Colson Whitehead has a knack for mixing genres from the early 1960s
Recommended by Alain Raimbault, member of the 20 Minutes Books reading group Harlem Shuffle By Colson Whitehead, published by Editions Albin Michel on January 5, 2023.
His favorite quote:
All Carney had to do was walk five minutes in any direction, and one generation’s immaculate townhouses became the next generation’s shooting houses, hotels told the same story of abandonment, and several nights of rioting saw businesses looted and destroyed. What caused the fire this week? A white police officer shot a black youth three times in the body. American know-how in all its glory: we create miracles, we create injustice, we never stop. »
Why this book?
- Because this novel takes us to America in the early 1960s. during the tumultuous times of civil rights movements, the Vietnam War, and space exploration. New York City, more specifically Harlem, is detailed with the names of streets, shops, brands, bars, and movie or jazz celebrities. This effect of reality takes the reader to an old, violent, living world, where injustice reigns and survives, everyone goes by his own trick.
- Because the plot of the novel is detective. The reader follows the crazy race of Ray Carney, an honest furniture salesman by day and a fencer by night. Her cousin Freddie never ceases to engage her in nefarious activities, which Carney tries to get out of throughout the novel, preferably unscathed, which is not clear. Time passes, Freddie miraculously survives, but continues to sink. Will he definitely take Carney to hell? Everything leads us to believe.
- Because the author emphasizes two opposite worlds, geographically, but also socially, judicially and historically separated in the city. That of whites who will always win because of the institutional corruption they benefit from, and blacks like Carney who are trying to get there at any cost. Incidentally, the story of the 1964 riots that followed the killing of a young black man by a white police officer is chilling and a sad reminder that such incidents continue into the 21st century.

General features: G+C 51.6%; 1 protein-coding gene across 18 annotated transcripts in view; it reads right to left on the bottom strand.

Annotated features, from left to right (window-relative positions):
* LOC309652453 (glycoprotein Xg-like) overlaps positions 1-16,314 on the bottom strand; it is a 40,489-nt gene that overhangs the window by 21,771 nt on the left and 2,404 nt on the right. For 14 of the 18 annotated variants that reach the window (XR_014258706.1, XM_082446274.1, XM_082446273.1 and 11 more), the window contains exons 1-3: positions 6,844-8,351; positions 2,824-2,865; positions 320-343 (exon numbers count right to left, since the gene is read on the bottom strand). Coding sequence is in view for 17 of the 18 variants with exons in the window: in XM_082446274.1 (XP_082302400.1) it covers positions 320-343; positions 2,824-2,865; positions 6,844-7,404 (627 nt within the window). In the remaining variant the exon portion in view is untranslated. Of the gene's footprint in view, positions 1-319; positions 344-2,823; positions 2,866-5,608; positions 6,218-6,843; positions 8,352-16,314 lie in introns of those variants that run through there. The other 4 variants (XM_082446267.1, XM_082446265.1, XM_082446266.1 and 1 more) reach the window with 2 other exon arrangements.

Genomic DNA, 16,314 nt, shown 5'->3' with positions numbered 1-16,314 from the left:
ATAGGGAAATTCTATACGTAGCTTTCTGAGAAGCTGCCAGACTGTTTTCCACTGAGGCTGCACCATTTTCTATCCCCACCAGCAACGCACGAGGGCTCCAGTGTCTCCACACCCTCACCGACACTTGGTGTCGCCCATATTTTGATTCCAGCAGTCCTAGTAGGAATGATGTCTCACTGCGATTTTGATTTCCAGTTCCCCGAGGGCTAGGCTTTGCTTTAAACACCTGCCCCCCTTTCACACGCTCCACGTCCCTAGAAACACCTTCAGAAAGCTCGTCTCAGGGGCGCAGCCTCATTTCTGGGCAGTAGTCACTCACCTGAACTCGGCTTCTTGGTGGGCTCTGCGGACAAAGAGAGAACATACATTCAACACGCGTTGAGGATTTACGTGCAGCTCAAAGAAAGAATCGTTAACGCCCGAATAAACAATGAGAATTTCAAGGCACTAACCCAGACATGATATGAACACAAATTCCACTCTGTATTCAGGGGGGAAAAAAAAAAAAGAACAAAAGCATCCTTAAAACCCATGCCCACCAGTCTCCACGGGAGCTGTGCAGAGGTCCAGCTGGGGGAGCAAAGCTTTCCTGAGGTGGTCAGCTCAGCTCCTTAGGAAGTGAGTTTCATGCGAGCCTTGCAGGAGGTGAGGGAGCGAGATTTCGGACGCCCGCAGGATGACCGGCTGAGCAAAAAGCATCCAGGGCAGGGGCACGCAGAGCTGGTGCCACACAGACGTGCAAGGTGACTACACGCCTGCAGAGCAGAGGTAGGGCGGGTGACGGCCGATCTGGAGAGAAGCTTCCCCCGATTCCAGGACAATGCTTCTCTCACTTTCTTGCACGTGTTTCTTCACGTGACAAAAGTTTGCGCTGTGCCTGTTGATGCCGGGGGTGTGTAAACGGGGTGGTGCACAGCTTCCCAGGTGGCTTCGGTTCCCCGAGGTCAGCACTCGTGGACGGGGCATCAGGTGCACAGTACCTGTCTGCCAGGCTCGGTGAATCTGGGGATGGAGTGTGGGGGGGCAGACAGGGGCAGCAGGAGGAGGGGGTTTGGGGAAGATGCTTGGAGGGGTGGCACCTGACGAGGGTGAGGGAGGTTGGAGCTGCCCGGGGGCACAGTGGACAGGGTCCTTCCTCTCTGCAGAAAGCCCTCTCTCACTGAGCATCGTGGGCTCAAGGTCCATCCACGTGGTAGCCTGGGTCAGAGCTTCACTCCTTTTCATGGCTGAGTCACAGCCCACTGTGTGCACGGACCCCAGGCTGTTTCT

- Because this novel takes us back to Chester Himes’ Harlem, a poor, violent, but a little more desperate neighborhood, from the pen of Colson Whitehead, whose main character is an ambitious entrepreneur who slowly emerges from insecurity despite everyday hardships. The reader can only think of authors like Donald Westlake, Ed McBain or Jerome Charyn, who could describe this New York so well in the post-war years.
Basics in 2 minutes
The plot. Ray Carney, a furniture dealer, tries to make as much profit as possible by trading and reselling more or less legitimate objects. In addition, his cousin Freddy constantly involves him in dark affairs. Ray tries to juggle business and underworld connections.
Characters. Ray Carney, furniture dealer; wife Elizabeth; his cousin Freddie; Pepper, the bodyguard; criminals Miami Joe and Chink Montague; Munson, the crooked cop; The VanWyck family.
places. Harlem, New York.
Time. Late 1950s and early 1960s.
Author. Colson Whitehead is an American writer born in New York in 1969. He twice received the prestigious Pulitzer Prize, like Faulkner or Updike. It has been translated into more than sixty languages.
This book has been read Mesmerized by the realism of the depictions, I thought I was really in Harlem and kept wondering how Carney would get out of the mess his cousin had just gotten him back into. The tension is endless, I devoured this book.
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